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Updated FAQs for Streamlined Procedures

Canadian Tax Highlights
March 1, 2016

Originally published in Canadian Tax Highlights, Volume 24, Number 3, March 2016. Reprinted with permission.

Early in 2016, the IRS updated its FAQs for the streamlined filing compliance procedures that apply to US taxpayers whether residing inside or outside the United States. The IRS first introduced the streamlined procedures in 2012, and it has modified them several times in the interim. The procedures offer a US taxpayer a simple process for coming into compliance with his or her US tax-filing obligations. The procedures continue to provide relief to many US citizens living in Canada who have failed to file US tax returns or report foreign accounts.

The new FAQs clarify how to complete the narrative statement of facts on form 14653 (“Certification by U.S. Person Residing Outside of the United States for Streamlined Foreign Offshore Procedures”) and form 14654 (“Certification by U.S. Person Residing in the United States for Streamlined Domestic Offshore Procedures”). A certification on one of those forms must accompany a streamlined procedure submission. The updated FAQs also address a spouse’s refusal to sign such a certification or a joint amended tax return. The IRS notes that many certifications submitted under the streamlined procedures contain insufficient information in, or omit information from, the statement of facts and in some cases include only one signature for a certification that relates to married taxpayers who file joint tax returns.

The narrative statement of facts must now include specific reasons for a failure to report income and information and to pay tax. The new FAQs state that a taxpayer must include the whole story, including favourable and unfavourable facts. FCA 13 (for domestic procedures) and FCA 6 (for foreign procedures) specifically state that the certification must include personal background, financial background, source of funds, and information about the taxpayer’s contact with an account, including withdrawals and investment decisions. The FAQs further note that if a taxpayer or a return preparer inadvertently checks “no” on form 1040 (schedule B) regarding a financial interest or signature authority over a foreign financial account, the narrative statement of facts should provide an explanation. Commentators have suggested that the guidance still leaves some room for interpretation as to what information should be included in the statement of facts.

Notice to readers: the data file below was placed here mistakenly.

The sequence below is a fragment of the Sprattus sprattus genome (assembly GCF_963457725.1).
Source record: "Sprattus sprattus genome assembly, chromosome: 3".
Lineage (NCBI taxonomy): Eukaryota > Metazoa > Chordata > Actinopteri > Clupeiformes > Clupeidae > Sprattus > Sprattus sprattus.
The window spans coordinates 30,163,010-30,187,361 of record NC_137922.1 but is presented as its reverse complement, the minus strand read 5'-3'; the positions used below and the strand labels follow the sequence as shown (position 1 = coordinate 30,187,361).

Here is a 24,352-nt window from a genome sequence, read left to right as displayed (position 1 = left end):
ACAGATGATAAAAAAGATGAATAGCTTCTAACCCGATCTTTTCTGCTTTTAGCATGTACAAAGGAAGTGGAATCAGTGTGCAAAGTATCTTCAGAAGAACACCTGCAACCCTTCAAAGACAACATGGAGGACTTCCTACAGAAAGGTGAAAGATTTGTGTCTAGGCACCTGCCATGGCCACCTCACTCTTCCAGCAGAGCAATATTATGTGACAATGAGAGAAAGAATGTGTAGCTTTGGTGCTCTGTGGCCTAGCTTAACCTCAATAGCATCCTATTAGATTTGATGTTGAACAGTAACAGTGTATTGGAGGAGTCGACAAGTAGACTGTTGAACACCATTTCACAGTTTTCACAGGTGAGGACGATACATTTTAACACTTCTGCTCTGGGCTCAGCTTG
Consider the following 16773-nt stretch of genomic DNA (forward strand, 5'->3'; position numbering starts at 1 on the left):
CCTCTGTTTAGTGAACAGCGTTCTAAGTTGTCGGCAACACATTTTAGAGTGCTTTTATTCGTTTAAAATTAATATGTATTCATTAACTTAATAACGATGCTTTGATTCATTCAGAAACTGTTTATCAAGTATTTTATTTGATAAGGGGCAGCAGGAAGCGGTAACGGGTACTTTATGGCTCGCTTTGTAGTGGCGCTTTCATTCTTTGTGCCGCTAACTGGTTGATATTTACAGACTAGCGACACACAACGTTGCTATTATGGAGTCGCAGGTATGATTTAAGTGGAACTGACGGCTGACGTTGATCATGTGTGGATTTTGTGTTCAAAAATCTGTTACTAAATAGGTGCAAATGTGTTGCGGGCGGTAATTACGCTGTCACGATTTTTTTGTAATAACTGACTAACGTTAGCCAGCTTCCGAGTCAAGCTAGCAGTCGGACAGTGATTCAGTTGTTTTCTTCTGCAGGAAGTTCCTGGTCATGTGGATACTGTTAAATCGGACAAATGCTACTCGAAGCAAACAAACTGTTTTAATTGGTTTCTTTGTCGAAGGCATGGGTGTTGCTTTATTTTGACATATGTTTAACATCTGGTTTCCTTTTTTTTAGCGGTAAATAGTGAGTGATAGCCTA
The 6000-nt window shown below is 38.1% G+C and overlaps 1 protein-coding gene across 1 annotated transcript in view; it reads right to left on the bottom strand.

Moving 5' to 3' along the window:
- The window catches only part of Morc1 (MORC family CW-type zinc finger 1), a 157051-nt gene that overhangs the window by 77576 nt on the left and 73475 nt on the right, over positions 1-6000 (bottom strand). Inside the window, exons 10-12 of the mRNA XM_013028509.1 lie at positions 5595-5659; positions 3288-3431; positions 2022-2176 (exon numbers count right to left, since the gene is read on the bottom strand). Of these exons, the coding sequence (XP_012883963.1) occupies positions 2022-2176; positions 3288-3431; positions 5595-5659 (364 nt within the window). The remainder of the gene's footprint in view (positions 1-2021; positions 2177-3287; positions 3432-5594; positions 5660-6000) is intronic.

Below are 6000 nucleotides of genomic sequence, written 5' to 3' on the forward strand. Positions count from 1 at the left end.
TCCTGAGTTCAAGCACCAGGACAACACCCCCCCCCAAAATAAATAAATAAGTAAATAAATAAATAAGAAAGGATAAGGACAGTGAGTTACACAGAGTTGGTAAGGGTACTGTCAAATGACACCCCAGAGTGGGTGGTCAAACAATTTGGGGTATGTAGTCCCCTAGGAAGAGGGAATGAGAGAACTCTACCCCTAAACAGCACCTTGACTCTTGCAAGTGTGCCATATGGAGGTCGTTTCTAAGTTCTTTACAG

The new FAQs add FCA 14 (for domestic procedures) and FCA 7 (for foreign procedures) to address a situation in which a spouse or former spouse will not sign an amended return or joint certification on form 14654 or form 14653. A taxpayer may now submit a joint amended return with only his or her signature, as long as the return shows a net increase in tax. If the amended return shows a net decrease in tax or an increase in credit, the spouse’s signature is still required: otherwise the spouse might be unaware of a refund resulting from an amended joint return. The taxpayer must also provide an explanation of why he or she cannot obtain a spouse’s signature.

The updates to the streamlined procedures do provide some clarification for a Canadian who is considering his or her US tax-compliance options, particularly if the taxpayer’s spouse is not willing to sign an amended tax return or certification. However, some issues with the procedures remain unresolved, including the non-residence requirement for foreign procedures, which may preclude someone who winters in the southern United States from coming forward under those procedures.